April 16th, 2003, 11:44 AM
You don't know how true that rings! She has carried the most enormous burden and largely because she just puts up with other people's behavour. Her back is strong - so she does the carrying, but now it's just all too much and when I saw her this week I could have cried. Thank you Willow - Leonard is right, that IS cool!
April 16th, 2003, 09:09 PM
I've noticed that several of the novice members have indicated their desire for mentoring and FWIW, I am willing to contribute in that capacity should you be making a list(and checking it twice). *grins*
April 17th, 2003, 02:55 AM
Dear Hilary and Mick thank you so much for your help ... both answers make a lot of sense to me... And now that my PC is back to normal I will visit Mick site often and learn more about the amazing world of dreams?
April 19th, 2003, 05:52 PM
I think every good beginners room should have pictures on the walls. Showing far-away countries, crafts, landscapes, anything the teacher might use for clarifying his words.
When I was small, there were those pictures, and they were great to contemplate when lessons were very dull.
So I will put all the hexagrams on the walls.
The name of hexagram 1, is a picture of the sun at dawn. The circle with a line across, or sometimes a dot in the center, is the sun. The line just below it is the surface of the earth.
The long ?stem? with ?roots? and ?leaves? is a picture of hanging vegetation: jungle. Others say it is a picture of pennants. In all cultures pennants are used to show ?here he/we/the big celebration is?.
And finally, at the bottom at left, there is the sign for breath or vapor. The sun causes the dampness to dissolve in the air. But it can also scorch the earth.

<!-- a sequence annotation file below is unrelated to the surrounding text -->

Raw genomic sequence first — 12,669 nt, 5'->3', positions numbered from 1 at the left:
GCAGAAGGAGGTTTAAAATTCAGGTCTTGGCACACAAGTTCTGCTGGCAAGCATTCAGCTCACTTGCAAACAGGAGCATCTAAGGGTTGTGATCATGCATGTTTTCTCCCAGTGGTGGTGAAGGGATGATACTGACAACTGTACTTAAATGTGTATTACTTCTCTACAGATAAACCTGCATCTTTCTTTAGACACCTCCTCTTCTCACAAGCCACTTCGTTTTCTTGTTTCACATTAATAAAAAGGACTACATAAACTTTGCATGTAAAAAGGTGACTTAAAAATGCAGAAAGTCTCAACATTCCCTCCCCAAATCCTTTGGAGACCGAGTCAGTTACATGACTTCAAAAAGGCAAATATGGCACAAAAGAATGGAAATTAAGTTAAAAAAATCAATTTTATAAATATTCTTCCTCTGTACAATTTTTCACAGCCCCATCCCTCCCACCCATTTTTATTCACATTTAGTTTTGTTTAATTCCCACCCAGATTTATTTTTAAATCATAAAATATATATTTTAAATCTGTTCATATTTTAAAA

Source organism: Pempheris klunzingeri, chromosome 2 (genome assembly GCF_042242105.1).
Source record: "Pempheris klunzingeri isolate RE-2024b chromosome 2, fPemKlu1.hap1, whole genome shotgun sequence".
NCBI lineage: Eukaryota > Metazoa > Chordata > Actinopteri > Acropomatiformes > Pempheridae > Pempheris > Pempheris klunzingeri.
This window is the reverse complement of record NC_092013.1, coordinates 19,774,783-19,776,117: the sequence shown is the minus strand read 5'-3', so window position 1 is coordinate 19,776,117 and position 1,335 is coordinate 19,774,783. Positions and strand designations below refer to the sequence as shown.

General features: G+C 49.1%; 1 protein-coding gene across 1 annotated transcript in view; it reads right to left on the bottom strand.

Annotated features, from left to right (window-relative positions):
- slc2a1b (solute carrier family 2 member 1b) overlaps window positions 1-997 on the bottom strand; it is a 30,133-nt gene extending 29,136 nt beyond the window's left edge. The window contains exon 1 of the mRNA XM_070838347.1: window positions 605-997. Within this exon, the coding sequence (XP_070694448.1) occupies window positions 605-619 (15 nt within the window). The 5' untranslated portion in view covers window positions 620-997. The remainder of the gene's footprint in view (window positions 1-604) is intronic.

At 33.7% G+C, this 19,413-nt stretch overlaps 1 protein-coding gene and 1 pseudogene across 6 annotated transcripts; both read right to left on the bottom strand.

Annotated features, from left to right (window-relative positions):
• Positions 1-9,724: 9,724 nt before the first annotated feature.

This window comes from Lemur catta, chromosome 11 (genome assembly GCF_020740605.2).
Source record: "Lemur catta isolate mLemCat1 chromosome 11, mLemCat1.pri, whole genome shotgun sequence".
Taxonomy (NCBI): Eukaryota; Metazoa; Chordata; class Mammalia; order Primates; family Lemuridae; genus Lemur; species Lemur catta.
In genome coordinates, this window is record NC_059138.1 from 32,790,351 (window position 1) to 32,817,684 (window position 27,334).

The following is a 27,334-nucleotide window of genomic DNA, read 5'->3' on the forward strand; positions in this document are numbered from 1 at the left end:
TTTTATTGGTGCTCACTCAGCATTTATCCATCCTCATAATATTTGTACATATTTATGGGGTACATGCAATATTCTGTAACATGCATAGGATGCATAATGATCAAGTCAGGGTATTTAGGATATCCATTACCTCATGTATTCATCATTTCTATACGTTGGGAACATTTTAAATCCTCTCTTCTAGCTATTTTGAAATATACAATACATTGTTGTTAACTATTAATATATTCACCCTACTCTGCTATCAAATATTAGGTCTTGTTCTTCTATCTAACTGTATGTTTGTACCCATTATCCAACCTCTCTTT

The beginning of the day is a symbol for time, timing, the structure of the world.
Hexagram 2 has at left a clog of earth, or maybe it is an earth altar. This altar was very important in ancient China. It was a square mound in front of the palace, and every expedition started with a sacrifice to the earth god.
At right is a picture of a lightning bolt. It is nowadays written the same as a character meaning ?stretch-out?, so that can just as well be its meaning. Makes sense too. But I think it is a way to describe the energy living in the earth. It also means spirit or ghost.
The character depicts the energy in the earth, the power of nature, its vital force.
April 19th, 2003, 06:15 PM
I was just ready for this beautiful immagery...
I am struggling over a difficult reading.
Thanks - it inspired me
April 20th, 2003, 07:47 AM
These two hexagrams are about the first time the great earth-energy is touched by the forming power of heaven.
Hexagram 3 is a picture of the very first sprouting of a seed. A stem, two seed-leaves and a bud where the real plant starts to develop. This is the moment of the highest sprouting power, the energy has been awakened, but there is no individual form yet.
Hexagram 4, from top to bottom: plants, a cover, a pig. The meanings range from to cover, cloudy sky, ignorant, immature, dodder, to (pronounced a little different) deceive, to cheat, make a wild guess. Wang HongYuan says it is a picture of a hunter disguised in an animal skin. Another possibility: a pig, which can run around freely on a yard makes her own nest, a big pile of branches with leaves. In a hollow inside she has her piglets. An as yet undeveloped and invisible source of livelihood for the farmer.
Here too the energy has been awakened, but it is the mental potential. Huge too, but also without form yet. So this is not only the immature young child, but also the sage, who managed to discard all restricting forms and returned to the source.
April 22nd, 2003, 12:42 PM
Hexagram 6. At left is a mouth with sound coming out of it: words. At right a character which means public or fair. But this character is also a title of nobility, Gong, a chief of a fief, the highest title below the emperor in ancient Zhou times. It was also used for the venerable ancestors. Maybe the Gong acted as judge when people could not agree, or his duty was to maintain fairness. Gong is composed of mouth (the little square), and two lines which mean ?divide? or eight (the number which can be divided several times). On some very old graphs the mouth is between the two lines: a verdict between two sides.